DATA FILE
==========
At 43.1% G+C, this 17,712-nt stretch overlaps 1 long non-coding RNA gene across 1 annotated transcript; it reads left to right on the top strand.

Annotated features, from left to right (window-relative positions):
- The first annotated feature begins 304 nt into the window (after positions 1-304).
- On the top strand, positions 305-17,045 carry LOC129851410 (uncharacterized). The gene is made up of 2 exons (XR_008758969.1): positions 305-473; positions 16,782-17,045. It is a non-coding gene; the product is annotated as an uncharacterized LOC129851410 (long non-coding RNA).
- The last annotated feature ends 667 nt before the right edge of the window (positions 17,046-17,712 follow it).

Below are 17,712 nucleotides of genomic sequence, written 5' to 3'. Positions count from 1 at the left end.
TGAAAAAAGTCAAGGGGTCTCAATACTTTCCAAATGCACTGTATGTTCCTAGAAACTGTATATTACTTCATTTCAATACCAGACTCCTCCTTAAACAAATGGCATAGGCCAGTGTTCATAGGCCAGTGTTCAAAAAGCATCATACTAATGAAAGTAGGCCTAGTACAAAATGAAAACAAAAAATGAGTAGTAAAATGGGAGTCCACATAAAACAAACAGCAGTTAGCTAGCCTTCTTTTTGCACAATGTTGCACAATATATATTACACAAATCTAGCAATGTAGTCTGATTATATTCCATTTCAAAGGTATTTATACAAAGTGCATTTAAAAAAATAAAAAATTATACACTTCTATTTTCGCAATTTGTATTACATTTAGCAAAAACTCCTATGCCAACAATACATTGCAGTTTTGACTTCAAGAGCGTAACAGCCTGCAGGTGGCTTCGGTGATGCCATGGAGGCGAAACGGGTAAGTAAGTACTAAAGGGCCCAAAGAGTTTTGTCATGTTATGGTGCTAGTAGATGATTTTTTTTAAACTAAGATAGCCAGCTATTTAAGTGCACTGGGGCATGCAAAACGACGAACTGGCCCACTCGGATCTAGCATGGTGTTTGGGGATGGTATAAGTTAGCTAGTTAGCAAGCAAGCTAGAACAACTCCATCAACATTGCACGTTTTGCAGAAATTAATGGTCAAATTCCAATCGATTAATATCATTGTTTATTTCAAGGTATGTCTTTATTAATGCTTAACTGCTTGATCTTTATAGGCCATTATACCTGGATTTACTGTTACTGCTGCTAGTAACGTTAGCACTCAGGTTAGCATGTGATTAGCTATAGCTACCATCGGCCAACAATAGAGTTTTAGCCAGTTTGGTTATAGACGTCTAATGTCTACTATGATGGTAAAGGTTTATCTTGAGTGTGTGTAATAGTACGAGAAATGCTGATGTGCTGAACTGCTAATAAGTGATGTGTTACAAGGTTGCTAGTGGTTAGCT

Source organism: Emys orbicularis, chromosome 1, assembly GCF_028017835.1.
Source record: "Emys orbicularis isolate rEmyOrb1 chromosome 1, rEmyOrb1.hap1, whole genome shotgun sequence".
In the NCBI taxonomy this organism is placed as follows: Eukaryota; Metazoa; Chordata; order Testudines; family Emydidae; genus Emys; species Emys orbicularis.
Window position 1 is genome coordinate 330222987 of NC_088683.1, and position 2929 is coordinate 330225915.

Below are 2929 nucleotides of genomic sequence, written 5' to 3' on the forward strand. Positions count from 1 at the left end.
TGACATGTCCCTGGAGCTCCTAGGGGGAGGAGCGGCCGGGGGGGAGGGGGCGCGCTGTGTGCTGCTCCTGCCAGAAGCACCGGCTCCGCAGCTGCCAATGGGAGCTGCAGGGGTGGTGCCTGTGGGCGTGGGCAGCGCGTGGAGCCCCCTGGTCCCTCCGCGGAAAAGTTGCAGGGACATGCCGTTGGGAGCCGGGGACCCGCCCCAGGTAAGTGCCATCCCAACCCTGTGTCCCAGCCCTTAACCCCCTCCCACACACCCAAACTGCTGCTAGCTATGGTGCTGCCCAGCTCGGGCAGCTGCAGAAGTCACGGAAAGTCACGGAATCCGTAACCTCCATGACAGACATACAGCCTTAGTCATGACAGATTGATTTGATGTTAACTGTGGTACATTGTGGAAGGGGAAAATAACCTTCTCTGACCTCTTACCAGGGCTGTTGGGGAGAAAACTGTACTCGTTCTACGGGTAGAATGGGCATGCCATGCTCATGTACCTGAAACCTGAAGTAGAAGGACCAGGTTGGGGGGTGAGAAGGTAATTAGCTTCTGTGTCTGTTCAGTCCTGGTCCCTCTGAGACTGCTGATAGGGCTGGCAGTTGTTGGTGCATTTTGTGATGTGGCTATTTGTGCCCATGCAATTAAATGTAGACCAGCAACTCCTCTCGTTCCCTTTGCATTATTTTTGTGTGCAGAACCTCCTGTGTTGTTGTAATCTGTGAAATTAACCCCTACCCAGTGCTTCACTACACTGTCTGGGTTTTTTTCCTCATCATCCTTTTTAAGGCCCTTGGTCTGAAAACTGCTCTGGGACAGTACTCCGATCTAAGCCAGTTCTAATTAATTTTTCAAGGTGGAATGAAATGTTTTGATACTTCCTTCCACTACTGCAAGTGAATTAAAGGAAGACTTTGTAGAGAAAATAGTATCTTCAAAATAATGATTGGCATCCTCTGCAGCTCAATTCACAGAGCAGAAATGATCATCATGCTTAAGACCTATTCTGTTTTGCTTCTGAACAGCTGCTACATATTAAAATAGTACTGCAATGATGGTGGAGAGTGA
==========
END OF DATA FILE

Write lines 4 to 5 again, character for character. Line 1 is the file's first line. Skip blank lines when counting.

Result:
- On the top strand, positions 305-17,045 carry LOC129851410 (uncharacterized). The gene is made up of 2 exons (XR_008758969.1): positions 305-473; positions 16,782-17,045. It is a non-coding gene; the product is annotated as an uncharacterized LOC129851410 (long non-coding RNA).
- The last annotated feature ends 667 nt before the right edge of the window (positions 17,046-17,712 follow it).